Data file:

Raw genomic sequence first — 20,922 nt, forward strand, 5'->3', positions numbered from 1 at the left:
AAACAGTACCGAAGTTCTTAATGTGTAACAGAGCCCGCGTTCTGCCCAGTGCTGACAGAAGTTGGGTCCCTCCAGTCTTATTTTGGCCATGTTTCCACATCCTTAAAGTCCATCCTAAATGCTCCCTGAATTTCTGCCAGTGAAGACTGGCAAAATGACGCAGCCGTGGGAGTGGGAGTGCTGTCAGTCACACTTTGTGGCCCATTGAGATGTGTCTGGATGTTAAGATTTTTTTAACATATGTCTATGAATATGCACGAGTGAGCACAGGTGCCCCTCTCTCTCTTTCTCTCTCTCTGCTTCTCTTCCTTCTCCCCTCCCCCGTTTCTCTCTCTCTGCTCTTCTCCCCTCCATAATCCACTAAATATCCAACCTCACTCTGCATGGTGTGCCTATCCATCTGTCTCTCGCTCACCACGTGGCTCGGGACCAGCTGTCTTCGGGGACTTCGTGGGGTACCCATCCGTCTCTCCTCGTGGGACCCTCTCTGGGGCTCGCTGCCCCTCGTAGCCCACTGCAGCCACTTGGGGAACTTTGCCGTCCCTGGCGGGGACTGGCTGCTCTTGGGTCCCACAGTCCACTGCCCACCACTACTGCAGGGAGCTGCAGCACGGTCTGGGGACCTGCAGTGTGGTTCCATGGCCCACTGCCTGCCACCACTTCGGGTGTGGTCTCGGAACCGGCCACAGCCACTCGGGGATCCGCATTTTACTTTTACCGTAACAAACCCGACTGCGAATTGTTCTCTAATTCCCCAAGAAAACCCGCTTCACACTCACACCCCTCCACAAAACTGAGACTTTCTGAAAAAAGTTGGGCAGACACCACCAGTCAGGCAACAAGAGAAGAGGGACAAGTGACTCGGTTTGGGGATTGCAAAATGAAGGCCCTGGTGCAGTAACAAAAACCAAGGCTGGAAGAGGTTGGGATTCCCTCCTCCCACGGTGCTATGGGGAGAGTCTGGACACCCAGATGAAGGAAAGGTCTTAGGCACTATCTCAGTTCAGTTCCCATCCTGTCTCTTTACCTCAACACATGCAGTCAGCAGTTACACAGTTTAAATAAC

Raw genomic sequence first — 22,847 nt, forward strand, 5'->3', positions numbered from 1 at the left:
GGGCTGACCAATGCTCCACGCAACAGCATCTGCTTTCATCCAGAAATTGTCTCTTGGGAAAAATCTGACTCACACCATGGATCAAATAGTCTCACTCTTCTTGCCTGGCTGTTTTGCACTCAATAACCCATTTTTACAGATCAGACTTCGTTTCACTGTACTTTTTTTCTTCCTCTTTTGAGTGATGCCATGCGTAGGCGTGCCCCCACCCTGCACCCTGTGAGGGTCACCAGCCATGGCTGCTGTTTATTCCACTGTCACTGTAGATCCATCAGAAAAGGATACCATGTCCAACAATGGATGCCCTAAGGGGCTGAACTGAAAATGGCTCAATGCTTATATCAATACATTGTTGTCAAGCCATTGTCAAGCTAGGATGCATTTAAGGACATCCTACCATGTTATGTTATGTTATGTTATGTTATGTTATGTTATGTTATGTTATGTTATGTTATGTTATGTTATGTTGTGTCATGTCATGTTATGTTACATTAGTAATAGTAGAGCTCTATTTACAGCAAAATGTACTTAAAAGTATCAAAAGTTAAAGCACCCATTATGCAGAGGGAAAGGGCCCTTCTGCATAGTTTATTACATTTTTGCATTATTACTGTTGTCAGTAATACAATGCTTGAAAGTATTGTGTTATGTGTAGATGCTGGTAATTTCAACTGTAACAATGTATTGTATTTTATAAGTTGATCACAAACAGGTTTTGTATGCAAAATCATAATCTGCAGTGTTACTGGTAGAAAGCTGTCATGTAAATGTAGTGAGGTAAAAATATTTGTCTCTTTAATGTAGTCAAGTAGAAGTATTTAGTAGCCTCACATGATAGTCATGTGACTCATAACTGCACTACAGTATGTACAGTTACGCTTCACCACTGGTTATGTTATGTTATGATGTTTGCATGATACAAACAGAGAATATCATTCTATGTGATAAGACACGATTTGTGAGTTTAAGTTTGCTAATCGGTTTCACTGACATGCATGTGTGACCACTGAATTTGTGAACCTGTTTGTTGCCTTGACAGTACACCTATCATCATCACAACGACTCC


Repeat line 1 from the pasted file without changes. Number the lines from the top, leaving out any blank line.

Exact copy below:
Raw genomic sequence first — 20,922 nt, forward strand, 5'->3', positions numbered from 1 at the left: